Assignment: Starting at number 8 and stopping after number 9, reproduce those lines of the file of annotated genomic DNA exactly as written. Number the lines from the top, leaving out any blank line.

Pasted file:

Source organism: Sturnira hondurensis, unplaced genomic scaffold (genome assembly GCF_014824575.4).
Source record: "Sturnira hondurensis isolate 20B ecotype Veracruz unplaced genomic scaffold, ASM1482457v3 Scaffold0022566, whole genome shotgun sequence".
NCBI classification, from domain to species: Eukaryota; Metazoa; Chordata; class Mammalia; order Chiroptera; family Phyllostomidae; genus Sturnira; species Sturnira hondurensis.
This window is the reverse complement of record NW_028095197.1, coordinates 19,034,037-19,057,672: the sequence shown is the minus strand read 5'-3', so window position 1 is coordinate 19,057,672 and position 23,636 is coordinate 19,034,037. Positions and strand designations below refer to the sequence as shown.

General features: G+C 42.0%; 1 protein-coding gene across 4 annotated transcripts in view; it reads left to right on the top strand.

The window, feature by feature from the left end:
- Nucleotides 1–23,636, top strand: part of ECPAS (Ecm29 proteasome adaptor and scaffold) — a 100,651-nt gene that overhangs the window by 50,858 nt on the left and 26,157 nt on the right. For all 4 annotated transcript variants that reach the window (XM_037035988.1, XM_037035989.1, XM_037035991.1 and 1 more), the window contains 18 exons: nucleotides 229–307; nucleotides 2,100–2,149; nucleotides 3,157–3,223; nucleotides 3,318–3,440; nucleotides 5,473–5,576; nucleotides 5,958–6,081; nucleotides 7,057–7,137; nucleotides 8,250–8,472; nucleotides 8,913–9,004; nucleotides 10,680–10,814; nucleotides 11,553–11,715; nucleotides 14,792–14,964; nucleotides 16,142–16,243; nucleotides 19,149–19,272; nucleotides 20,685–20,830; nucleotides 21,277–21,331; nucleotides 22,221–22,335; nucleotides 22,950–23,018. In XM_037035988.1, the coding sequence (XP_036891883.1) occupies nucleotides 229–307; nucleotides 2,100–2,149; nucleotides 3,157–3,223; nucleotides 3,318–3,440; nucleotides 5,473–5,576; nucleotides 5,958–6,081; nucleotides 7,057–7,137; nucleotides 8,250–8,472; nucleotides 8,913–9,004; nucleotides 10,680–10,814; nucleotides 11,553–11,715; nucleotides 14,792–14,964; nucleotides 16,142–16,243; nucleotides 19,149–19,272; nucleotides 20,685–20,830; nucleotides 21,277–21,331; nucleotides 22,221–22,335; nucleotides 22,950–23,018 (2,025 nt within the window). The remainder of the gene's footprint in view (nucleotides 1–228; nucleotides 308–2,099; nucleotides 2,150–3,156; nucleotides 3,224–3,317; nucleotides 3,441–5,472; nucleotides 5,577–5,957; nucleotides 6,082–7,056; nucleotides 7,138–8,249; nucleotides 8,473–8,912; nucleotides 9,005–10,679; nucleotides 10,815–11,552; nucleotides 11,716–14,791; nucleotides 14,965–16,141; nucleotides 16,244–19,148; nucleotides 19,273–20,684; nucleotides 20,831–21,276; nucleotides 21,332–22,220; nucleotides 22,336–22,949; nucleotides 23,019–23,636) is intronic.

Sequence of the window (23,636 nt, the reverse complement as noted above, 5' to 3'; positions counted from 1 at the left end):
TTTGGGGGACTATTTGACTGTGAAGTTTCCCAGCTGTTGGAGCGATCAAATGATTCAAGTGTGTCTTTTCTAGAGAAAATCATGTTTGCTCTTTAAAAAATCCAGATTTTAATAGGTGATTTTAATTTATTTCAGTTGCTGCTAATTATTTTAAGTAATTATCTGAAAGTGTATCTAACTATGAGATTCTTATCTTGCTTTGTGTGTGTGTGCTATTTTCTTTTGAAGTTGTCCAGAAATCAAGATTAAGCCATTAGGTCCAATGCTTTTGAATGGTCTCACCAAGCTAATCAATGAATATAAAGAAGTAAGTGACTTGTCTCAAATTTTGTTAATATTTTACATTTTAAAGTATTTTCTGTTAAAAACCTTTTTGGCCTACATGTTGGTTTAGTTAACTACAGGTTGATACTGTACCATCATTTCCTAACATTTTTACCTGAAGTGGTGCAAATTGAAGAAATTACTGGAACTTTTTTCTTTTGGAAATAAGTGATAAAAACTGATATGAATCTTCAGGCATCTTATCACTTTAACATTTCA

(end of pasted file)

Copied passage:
Sequence of the window (23,636 nt, the reverse complement as noted above, 5' to 3'; positions counted from 1 at the left end):
TTTGGGGGACTATTTGACTGTGAAGTTTCCCAGCTGTTGGAGCGATCAAATGATTCAAGTGTGTCTTTTCTAGAGAAAATCATGTTTGCTCTTTAAAAAATCCAGATTTTAATAGGTGATTTTAATTTATTTCAGTTGCTGCTAATTATTTTAAGTAATTATCTGAAAGTGTATCTAACTATGAGATTCTTATCTTGCTTTGTGTGTGTGTGCTATTTTCTTTTGAAGTTGTCCAGAAATCAAGATTAAGCCATTAGGTCCAATGCTTTTGAATGGTCTCACCAAGCTAATCAATGAATATAAAGAAGTAAGTGACTTGTCTCAAATTTTGTTAATATTTTACATTTTAAAGTATTTTCTGTTAAAAACCTTTTTGGCCTACATGTTGGTTTAGTTAACTACAGGTTGATACTGTACCATCATTTCCTAACATTTTTACCTGAAGTGGTGCAAATTGAAGAAATTACTGGAACTTTTTTCTTTTGGAAATAAGTGATAAAAACTGATATGAATCTTCAGGCATCTTATCACTTTAACATTTCA